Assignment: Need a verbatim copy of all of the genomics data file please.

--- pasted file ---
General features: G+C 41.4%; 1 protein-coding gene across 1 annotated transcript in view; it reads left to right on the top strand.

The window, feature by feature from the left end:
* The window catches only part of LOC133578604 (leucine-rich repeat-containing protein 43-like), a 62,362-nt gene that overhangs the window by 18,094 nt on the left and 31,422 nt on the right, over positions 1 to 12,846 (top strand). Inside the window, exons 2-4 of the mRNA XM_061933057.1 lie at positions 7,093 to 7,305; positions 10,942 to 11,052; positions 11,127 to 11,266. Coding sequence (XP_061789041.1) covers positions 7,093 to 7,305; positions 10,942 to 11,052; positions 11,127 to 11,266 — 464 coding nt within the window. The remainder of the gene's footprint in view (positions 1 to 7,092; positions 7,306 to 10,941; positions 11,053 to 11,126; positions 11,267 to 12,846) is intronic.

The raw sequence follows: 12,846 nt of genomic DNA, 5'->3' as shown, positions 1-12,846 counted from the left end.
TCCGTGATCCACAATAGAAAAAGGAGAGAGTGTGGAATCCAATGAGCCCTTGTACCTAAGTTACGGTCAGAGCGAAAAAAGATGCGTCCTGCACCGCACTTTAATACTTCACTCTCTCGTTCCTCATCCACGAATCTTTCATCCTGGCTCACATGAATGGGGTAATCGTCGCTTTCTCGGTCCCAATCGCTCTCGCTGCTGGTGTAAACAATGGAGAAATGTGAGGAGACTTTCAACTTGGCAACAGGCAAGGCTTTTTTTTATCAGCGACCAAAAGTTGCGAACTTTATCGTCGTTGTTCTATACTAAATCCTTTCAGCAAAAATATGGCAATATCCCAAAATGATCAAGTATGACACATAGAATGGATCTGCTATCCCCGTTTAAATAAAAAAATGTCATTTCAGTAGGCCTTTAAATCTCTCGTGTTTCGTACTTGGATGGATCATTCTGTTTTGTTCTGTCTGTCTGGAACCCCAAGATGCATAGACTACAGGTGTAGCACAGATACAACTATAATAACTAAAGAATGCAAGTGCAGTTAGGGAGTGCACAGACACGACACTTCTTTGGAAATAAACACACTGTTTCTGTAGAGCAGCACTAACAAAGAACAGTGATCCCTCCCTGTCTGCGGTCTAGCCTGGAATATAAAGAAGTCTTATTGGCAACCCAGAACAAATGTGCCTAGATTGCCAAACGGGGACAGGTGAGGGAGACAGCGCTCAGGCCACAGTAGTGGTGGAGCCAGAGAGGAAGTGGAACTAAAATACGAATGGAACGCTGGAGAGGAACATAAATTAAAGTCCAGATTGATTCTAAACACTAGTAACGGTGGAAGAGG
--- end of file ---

General features: G+C 41.4%; 1 protein-coding gene across 1 annotated transcript in view; it reads left to right on the top strand.

The window, feature by feature from the left end:
* The window catches only part of LOC133578604 (leucine-rich repeat-containing protein 43-like), a 62,362-nt gene that overhangs the window by 18,094 nt on the left and 31,422 nt on the right, over positions 1 to 12,846 (top strand). Inside the window, exons 2-4 of the mRNA XM_061933057.1 lie at positions 7,093 to 7,305; positions 10,942 to 11,052; positions 11,127 to 11,266. Coding sequence (XP_061789041.1) covers positions 7,093 to 7,305; positions 10,942 to 11,052; positions 11,127 to 11,266 — 464 coding nt within the window. The remainder of the gene's footprint in view (positions 1 to 7,092; positions 7,306 to 10,941; positions 11,053 to 11,126; positions 11,267 to 12,846) is intronic.

The raw sequence follows: 12,846 nt of genomic DNA, 5'->3' as shown, positions 1-12,846 counted from the left end.
TCCGTGATCCACAATAGAAAAAGGAGAGAGTGTGGAATCCAATGAGCCCTTGTACCTAAGTTACGGTCAGAGCGAAAAAAGATGCGTCCTGCACCGCACTTTAATACTTCACTCTCTCGTTCCTCATCCACGAATCTTTCATCCTGGCTCACATGAATGGGGTAATCGTCGCTTTCTCGGTCCCAATCGCTCTCGCTGCTGGTGTAAACAATGGAGAAATGTGAGGAGACTTTCAACTTGGCAACAGGCAAGGCTTTTTTTTATCAGCGACCAAAAGTTGCGAACTTTATCGTCGTTGTTCTATACTAAATCCTTTCAGCAAAAATATGGCAATATCCCAAAATGATCAAGTATGACACATAGAATGGATCTGCTATCCCCGTTTAAATAAAAAAATGTCATTTCAGTAGGCCTTTAAATCTCTCGTGTTTCGTACTTGGATGGATCATTCTGTTTTGTTCTGTCTGTCTGGAACCCCAAGATGCATAGACTACAGGTGTAGCACAGATACAACTATAATAACTAAAGAATGCAAGTGCAGTTAGGGAGTGCACAGACACGACACTTCTTTGGAAATAAACACACTGTTTCTGTAGAGCAGCACTAACAAAGAACAGTGATCCCTCCCTGTCTGCGGTCTAGCCTGGAATATAAAGAAGTCTTATTGGCAACCCAGAACAAATGTGCCTAGATTGCCAAACGGGGACAGGTGAGGGAGACAGCGCTCAGGCCACAGTAGTGGTGGAGCCAGAGAGGAAGTGGAACTAAAATACGAATGGAACGCTGGAGAGGAACATAAATTAAAGTCCAGATTGATTCTAAACACTAGTAACGGTGGAAGAGG